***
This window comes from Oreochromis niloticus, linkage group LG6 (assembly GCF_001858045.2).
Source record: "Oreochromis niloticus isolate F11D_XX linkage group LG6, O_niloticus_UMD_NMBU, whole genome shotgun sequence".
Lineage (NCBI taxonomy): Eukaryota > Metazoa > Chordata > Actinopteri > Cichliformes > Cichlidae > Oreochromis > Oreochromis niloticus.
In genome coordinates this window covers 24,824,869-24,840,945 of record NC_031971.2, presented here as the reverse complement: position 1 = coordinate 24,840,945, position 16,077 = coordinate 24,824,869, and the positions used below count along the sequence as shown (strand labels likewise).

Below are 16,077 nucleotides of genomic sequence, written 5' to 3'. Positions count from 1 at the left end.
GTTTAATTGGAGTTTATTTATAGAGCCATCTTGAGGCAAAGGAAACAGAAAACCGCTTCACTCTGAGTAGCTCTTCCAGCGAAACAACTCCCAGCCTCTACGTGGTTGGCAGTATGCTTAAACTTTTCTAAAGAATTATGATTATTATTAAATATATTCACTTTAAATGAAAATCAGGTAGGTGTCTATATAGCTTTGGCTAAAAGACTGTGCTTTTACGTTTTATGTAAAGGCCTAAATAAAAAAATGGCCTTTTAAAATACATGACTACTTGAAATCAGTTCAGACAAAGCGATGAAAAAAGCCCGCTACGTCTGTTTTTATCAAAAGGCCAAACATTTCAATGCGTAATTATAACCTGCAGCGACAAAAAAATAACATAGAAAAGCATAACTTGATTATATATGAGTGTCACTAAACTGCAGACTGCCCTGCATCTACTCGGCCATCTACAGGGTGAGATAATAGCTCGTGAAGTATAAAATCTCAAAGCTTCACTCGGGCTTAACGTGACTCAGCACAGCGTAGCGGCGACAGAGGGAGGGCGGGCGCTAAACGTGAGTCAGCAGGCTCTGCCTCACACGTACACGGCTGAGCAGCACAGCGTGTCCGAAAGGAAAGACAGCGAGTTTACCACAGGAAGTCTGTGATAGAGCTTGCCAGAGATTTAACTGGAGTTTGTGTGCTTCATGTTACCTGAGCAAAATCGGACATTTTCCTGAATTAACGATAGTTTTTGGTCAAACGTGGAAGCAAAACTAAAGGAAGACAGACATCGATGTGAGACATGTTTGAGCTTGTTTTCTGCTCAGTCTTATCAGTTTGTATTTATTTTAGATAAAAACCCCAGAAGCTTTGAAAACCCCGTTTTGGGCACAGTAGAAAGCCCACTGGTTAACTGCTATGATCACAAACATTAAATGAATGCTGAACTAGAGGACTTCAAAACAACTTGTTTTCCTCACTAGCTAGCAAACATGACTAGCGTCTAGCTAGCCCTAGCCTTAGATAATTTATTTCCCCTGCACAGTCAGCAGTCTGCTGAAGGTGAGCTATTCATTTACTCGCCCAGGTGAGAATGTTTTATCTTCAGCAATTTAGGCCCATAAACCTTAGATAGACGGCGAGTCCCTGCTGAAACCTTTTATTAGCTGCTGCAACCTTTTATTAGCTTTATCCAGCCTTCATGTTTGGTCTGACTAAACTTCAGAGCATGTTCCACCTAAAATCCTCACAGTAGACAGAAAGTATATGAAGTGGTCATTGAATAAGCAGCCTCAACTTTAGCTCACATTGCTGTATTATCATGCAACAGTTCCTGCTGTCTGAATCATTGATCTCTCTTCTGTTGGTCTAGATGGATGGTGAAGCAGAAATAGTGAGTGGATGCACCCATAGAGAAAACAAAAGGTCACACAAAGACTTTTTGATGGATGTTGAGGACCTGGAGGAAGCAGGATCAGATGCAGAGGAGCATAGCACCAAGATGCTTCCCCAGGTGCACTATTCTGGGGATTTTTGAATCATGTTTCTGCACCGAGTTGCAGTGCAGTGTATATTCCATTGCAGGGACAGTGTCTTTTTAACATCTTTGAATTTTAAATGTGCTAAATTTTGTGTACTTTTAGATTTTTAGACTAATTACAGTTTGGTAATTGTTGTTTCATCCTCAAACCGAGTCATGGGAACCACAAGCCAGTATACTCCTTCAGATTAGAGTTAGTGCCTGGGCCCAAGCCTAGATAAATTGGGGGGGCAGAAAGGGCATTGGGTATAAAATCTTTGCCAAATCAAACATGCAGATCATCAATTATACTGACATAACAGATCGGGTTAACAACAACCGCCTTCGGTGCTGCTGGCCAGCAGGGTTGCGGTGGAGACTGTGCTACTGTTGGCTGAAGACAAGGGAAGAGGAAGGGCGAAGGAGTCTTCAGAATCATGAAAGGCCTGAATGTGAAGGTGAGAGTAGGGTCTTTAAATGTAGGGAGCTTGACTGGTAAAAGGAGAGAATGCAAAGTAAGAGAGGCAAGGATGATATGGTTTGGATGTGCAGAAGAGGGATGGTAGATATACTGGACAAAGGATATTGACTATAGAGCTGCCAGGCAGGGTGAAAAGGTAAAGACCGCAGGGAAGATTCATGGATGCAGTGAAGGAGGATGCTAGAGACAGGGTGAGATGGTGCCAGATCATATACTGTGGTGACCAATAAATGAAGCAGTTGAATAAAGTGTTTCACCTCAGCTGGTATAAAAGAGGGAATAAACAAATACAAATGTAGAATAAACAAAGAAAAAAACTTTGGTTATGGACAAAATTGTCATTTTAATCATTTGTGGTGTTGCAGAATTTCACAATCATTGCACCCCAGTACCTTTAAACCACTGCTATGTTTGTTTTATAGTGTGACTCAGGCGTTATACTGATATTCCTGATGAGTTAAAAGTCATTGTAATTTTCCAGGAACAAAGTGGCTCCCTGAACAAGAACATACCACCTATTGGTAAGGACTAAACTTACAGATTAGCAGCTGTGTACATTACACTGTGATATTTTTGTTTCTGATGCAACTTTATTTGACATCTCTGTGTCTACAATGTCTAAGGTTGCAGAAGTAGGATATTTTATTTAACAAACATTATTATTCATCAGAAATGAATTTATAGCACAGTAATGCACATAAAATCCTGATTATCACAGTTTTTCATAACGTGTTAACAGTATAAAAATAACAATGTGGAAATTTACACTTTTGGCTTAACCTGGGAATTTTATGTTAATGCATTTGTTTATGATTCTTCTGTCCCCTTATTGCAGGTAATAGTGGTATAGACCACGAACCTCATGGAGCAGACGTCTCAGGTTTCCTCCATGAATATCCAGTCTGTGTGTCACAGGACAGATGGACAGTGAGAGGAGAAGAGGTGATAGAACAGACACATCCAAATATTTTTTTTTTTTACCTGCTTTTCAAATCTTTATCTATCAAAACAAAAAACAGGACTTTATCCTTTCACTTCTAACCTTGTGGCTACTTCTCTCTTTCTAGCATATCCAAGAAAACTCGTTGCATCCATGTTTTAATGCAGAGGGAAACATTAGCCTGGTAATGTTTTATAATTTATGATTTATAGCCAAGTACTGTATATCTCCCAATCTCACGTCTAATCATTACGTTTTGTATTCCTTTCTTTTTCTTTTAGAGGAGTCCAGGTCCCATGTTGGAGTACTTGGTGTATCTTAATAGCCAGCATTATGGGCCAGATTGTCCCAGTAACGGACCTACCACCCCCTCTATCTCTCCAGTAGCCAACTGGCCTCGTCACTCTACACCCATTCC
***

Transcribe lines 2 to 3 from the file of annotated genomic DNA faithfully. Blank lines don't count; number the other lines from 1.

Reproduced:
Source record: "Oreochromis niloticus isolate F11D_XX linkage group LG6, O_niloticus_UMD_NMBU, whole genome shotgun sequence".
Lineage (NCBI taxonomy): Eukaryota > Metazoa > Chordata > Actinopteri > Cichliformes > Cichlidae > Oreochromis > Oreochromis niloticus.